It’s also worth noting that plenty of high powered women have made these issues a significant aspect of their brand and career. By discussing their own struggles and solutions to the demands of work and life, Anne-Marie Slaughter and Sheryl Sandberg give scores of women, at least the ladder-climbing sort, a roadmap. So long as women are still doing the lion’s share of the domestic and childrearing work while navigating a career, how they manage it is still a fascinating and relevant question—but that doesn’t mean it should overshadow focus on their work lives.

Facebook exec Margaret Stewart Gould puts it more bluntly in a post for USA Today. She attended another tech conference recently, Fortune Brainstorm in Apsen, where Wojcicki also spoke. Gould expected insight into YouTube monetization; instead, the interviewer scored applause when mentioning Wojcicki’s role as a mother and the recent birth of her fifth child. Gould writes:

It was like all the air got sucked out of the room. He must be joking, I thought. All the other stuff she’s done, that’s not worthy of applause? The conversation proceeded to detail all of her pregnancies and how they coincided with major projects she’d led. He then asked the question that seemingly every woman leader — but apparently no man — is required to answer:

How do you do it all?

For what it’s worth, running YouTube and having five children is pretty impressive—and I for one would like to know how she manages it, even if it’s simply a lot of great paid help. But Gould’s point is still salient—when do women simply get to be badass executives who don’t have to pull back the curtain of their private lives as the price of admission? Must women still be softened in this particular way in order to seem relatable?

Gould continues:

I am so sick of this. Being a parent is hard. Executive jobs are hard. We all know this. And parents need a lot of support and advice on how to achieve all they are capable of work-wise but still be there for their families. If I am asked to serve on a panel that’s explicitly about this topic, I can decide whether or not I want to participate in that conversation. But when the venue is a tech conference, let’s talk about tech, for goodness sake. Making motherhood a required topic for women leaders minimizes their contributions to the industry.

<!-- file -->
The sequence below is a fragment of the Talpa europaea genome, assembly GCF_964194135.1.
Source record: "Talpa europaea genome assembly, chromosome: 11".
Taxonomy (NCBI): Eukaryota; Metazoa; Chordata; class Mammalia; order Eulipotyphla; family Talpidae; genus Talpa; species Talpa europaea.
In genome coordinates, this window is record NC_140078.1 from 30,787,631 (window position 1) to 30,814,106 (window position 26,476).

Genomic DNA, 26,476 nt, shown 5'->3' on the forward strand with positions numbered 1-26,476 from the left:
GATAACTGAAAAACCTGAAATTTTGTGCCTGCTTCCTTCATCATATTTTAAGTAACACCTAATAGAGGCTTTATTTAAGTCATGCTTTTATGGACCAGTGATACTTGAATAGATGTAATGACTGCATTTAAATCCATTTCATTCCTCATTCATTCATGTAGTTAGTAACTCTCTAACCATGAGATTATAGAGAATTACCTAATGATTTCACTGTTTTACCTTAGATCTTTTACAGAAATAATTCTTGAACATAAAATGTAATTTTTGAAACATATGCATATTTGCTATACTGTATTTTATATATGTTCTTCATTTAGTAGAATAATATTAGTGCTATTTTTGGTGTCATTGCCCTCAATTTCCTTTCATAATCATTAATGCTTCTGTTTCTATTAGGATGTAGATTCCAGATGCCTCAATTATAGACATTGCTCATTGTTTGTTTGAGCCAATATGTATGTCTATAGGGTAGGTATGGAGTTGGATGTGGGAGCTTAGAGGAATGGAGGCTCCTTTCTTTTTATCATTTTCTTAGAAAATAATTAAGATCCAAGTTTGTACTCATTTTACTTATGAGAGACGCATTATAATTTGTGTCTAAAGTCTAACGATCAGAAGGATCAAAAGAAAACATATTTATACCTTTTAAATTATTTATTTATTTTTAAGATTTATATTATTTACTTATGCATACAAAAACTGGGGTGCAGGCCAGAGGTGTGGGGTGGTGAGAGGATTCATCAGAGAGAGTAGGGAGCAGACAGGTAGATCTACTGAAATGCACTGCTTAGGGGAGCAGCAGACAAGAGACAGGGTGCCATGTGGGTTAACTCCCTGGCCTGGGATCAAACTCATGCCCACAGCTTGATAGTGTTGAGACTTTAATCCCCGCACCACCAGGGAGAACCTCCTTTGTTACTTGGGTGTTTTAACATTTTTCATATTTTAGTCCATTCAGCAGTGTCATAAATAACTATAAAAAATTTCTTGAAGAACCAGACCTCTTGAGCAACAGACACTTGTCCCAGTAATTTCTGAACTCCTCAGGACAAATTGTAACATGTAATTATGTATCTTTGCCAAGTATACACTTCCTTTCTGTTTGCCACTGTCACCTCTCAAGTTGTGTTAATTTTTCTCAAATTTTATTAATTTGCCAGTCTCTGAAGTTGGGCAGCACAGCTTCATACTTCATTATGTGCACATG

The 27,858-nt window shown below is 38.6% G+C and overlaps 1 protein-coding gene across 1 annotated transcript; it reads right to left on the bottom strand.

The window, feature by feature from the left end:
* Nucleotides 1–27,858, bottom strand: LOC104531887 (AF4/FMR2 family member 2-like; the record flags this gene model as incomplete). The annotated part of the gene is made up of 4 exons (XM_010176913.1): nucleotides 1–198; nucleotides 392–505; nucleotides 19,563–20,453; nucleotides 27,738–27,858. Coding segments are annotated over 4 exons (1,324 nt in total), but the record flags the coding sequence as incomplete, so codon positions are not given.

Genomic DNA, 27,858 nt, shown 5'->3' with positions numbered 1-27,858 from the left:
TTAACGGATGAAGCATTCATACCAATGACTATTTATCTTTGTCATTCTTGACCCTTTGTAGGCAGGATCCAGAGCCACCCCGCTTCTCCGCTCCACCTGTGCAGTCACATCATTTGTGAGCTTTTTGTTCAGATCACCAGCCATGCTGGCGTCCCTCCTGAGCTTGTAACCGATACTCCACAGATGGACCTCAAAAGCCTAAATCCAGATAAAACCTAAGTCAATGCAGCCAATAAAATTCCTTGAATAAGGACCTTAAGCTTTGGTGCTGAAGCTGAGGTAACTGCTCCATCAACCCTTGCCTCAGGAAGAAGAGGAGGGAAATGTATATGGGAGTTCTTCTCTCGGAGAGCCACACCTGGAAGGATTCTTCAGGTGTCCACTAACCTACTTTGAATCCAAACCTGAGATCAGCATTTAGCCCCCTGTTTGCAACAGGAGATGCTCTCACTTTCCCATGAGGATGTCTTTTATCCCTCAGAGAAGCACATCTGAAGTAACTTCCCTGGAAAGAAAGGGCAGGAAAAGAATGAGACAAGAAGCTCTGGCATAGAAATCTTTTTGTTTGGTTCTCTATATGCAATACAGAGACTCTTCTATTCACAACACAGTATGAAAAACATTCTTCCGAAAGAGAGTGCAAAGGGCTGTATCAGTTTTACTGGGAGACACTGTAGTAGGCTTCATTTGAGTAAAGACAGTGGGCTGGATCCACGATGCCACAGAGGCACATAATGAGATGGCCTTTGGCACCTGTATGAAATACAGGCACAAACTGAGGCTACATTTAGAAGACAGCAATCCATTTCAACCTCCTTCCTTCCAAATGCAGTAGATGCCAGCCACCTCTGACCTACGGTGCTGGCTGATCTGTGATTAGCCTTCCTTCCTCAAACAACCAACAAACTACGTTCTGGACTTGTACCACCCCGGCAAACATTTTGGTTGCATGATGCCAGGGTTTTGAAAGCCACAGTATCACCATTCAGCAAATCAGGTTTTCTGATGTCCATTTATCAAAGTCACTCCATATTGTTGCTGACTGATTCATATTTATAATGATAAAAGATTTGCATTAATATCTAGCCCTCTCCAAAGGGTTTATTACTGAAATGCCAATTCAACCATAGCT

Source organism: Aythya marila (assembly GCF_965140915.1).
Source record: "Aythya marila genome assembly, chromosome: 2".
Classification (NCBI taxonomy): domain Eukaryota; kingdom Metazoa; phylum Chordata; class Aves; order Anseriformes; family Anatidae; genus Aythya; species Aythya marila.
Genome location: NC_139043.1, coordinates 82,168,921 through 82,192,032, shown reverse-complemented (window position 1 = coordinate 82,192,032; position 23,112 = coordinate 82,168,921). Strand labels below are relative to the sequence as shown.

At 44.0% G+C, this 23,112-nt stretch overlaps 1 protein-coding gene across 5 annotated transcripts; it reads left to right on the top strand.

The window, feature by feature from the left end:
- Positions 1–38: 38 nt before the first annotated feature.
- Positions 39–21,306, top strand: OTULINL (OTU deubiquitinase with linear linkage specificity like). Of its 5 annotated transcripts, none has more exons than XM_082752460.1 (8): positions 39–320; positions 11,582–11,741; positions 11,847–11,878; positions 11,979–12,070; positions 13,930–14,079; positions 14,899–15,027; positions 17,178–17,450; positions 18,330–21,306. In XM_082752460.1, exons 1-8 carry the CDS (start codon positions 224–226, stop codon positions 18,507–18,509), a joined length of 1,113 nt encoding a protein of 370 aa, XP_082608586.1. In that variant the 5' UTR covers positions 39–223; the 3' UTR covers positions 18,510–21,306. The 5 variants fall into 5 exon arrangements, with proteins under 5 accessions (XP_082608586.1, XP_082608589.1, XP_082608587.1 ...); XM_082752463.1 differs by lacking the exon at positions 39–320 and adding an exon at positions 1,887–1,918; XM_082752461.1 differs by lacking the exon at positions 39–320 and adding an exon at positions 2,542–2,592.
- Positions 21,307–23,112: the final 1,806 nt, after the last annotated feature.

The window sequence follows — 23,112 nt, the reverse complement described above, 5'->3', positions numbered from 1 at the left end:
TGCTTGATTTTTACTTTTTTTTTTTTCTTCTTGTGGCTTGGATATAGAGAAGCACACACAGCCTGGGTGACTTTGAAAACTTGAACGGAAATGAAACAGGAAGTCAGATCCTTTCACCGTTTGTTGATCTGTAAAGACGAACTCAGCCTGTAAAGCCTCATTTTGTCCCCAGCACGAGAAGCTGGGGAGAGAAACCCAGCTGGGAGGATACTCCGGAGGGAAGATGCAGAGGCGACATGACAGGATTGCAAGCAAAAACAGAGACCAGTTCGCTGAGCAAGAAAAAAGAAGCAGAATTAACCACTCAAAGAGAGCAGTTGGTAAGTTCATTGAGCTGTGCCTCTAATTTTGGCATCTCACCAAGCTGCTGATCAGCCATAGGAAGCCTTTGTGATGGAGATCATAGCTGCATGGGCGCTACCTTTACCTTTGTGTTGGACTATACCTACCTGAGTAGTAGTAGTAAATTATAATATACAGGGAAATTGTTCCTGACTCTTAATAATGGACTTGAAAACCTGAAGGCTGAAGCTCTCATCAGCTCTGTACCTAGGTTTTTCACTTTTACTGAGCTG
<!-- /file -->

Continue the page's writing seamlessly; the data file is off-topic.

Gould isn’t just complaining, though; she offers a slew of ideas for change, mostly aimed at media. One, PR folks could get out in front of the story and ask that the private lives of the women they represent not dominate the discussion. Second, hiring interviewers with a better tech background for these panels could ensure a more relevant discussion. And third, journalists should always, always do their homework rather than focus on easy, shallow questions that do nothing to illustrate a woman’s accomplishments.

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But perhaps Gould’s last solution is the best—be an equal opportunity invader of privacy:

As I see it, you have two choices: you can either ask everyone these questions about their private lives and their role as a parent, or you should ask no one. I have a challenge for you: in the next three interviews you do with male leaders, please ask them the same questions you seem so blasé about asking women. How do you balance caring for your kids and your work responsibilities? Did you feel your career was hurt by taking time off with your babies? Do you feel like working makes you a better/worse parent? If you try this three times, you are going to learn something.

She’s right—not only would this help audiences to understand more about how women succeed in spite of the odds, but it also gives us an insight into the unique problems men face. Which, by the way, is what the powerful women who do make work-life balance their life’s work say already. It’s time the rest of us caught on.

Image via CBS/The Good Wife.